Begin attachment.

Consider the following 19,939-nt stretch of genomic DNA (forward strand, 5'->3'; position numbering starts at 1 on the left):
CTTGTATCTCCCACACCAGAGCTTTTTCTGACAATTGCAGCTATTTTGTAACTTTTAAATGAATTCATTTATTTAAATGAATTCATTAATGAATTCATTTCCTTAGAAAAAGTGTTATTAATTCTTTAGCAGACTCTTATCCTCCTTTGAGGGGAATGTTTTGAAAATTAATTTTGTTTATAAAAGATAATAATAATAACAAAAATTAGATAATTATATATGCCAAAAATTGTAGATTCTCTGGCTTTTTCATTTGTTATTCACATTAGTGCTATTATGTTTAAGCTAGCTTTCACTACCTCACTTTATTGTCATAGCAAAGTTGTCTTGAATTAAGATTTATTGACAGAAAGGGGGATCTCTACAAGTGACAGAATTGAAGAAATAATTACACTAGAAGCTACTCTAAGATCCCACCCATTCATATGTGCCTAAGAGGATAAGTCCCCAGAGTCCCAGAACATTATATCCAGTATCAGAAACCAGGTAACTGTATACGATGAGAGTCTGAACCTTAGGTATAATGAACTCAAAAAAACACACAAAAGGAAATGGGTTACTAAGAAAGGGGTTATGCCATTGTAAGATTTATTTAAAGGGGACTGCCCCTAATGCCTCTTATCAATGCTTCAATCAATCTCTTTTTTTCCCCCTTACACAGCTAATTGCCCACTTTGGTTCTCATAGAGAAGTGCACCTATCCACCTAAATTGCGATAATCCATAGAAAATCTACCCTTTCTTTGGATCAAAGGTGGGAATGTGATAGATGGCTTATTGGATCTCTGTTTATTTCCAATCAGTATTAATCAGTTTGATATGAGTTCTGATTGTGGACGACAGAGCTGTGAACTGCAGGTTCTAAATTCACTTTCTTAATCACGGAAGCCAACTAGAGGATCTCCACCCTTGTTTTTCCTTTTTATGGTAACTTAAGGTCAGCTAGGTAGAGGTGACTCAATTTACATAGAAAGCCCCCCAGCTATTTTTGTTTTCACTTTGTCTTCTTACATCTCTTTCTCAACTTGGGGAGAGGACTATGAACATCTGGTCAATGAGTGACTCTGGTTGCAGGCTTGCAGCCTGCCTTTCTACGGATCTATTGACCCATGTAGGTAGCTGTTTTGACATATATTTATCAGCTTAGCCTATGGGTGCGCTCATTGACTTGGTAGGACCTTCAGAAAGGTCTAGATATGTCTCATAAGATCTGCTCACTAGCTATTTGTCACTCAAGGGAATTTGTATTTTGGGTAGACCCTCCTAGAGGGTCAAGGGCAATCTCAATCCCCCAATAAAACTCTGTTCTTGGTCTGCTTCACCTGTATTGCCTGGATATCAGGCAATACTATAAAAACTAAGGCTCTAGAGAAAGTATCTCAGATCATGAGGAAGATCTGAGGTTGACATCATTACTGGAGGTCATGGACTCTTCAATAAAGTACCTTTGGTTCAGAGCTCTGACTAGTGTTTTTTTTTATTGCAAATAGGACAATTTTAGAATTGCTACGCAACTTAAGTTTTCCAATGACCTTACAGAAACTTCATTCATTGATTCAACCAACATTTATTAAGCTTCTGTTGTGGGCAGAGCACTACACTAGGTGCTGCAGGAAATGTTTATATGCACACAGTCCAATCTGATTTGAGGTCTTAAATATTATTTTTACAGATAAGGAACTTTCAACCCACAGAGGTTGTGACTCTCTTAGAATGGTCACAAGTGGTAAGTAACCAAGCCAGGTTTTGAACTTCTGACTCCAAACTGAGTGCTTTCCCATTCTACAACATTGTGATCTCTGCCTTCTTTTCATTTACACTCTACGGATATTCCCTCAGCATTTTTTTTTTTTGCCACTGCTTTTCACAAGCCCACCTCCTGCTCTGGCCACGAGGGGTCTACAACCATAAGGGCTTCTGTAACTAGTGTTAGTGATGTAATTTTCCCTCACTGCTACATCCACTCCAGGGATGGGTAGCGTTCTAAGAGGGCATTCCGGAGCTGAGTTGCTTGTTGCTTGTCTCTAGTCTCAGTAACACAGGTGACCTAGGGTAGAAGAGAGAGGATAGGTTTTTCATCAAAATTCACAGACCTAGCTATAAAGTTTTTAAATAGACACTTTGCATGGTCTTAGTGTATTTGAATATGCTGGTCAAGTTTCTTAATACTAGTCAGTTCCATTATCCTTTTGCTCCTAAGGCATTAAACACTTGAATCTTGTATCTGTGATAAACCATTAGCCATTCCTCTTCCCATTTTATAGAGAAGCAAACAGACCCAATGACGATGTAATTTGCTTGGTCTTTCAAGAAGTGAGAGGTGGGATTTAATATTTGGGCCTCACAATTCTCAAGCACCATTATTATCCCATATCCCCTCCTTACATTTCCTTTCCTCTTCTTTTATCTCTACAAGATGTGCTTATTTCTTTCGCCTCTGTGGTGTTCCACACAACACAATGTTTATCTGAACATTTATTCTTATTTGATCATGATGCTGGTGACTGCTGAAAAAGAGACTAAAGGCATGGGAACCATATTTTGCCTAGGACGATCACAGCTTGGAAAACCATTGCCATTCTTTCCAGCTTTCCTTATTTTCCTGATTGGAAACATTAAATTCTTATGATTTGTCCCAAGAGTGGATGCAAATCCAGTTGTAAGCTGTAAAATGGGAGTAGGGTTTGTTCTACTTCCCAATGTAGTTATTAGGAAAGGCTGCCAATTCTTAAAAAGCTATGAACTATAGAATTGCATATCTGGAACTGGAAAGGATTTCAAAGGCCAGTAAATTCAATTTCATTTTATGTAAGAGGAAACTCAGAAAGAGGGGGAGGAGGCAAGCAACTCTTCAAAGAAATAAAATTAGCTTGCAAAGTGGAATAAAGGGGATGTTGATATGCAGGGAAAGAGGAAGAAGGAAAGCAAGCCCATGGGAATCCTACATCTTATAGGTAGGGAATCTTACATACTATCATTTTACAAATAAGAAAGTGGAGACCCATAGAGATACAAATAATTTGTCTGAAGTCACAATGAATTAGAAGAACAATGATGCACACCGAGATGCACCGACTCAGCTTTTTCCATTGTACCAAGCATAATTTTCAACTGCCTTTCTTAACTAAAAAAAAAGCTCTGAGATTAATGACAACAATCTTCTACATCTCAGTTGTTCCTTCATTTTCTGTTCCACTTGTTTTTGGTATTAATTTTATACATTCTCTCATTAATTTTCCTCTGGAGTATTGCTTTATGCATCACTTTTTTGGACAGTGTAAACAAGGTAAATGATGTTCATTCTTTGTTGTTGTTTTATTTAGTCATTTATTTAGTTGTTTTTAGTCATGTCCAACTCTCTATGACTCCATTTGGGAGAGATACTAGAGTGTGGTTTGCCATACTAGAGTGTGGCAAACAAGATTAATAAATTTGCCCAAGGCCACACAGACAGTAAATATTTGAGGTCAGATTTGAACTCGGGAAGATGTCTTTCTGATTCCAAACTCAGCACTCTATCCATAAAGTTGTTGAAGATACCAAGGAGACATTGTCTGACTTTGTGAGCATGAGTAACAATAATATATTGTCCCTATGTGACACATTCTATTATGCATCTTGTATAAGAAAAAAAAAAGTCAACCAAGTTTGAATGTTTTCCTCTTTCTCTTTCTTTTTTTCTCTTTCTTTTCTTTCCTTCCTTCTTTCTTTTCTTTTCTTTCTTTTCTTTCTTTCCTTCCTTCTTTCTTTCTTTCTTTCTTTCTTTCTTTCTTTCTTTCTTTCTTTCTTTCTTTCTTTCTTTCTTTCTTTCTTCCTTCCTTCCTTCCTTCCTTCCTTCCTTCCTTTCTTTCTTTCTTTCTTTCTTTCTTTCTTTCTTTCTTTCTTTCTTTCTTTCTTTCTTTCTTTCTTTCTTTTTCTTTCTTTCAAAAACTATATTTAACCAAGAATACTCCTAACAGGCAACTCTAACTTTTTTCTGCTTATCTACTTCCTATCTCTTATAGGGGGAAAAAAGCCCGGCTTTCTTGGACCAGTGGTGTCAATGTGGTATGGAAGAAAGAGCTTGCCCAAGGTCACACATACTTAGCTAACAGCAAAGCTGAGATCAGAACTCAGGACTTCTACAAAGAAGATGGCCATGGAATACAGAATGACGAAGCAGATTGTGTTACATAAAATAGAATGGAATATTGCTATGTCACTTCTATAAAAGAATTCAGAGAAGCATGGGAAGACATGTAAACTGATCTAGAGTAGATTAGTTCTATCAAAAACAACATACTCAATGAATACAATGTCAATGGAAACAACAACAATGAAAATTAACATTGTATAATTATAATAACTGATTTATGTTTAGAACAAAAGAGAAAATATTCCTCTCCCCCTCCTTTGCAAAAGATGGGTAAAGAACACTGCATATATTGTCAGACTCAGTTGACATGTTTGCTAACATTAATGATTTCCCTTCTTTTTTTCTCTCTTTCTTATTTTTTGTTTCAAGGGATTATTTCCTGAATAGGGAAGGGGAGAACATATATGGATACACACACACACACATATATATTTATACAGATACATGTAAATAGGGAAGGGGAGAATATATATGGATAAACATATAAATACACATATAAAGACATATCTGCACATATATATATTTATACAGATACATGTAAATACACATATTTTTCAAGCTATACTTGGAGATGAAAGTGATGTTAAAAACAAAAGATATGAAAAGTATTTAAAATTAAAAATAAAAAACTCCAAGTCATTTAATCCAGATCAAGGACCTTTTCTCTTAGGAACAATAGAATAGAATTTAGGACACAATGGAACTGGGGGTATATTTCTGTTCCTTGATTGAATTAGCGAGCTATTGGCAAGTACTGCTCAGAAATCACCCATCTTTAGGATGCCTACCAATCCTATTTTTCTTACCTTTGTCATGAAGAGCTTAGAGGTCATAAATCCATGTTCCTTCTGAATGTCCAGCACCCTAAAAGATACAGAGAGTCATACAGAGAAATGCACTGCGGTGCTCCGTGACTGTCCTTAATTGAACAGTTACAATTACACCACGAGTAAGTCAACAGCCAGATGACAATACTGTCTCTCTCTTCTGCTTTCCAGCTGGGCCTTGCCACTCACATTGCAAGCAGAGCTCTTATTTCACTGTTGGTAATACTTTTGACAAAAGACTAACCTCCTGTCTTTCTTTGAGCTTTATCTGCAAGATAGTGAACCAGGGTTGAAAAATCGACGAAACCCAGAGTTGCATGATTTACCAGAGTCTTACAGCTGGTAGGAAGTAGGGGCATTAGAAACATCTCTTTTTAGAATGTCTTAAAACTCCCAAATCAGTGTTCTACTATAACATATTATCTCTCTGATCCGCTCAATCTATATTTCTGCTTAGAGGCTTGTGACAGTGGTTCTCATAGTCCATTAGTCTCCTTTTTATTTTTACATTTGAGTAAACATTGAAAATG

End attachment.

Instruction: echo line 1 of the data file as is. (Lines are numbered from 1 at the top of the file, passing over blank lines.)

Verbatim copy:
Consider the following 19,939-nt stretch of genomic DNA (forward strand, 5'->3'; position numbering starts at 1 on the left):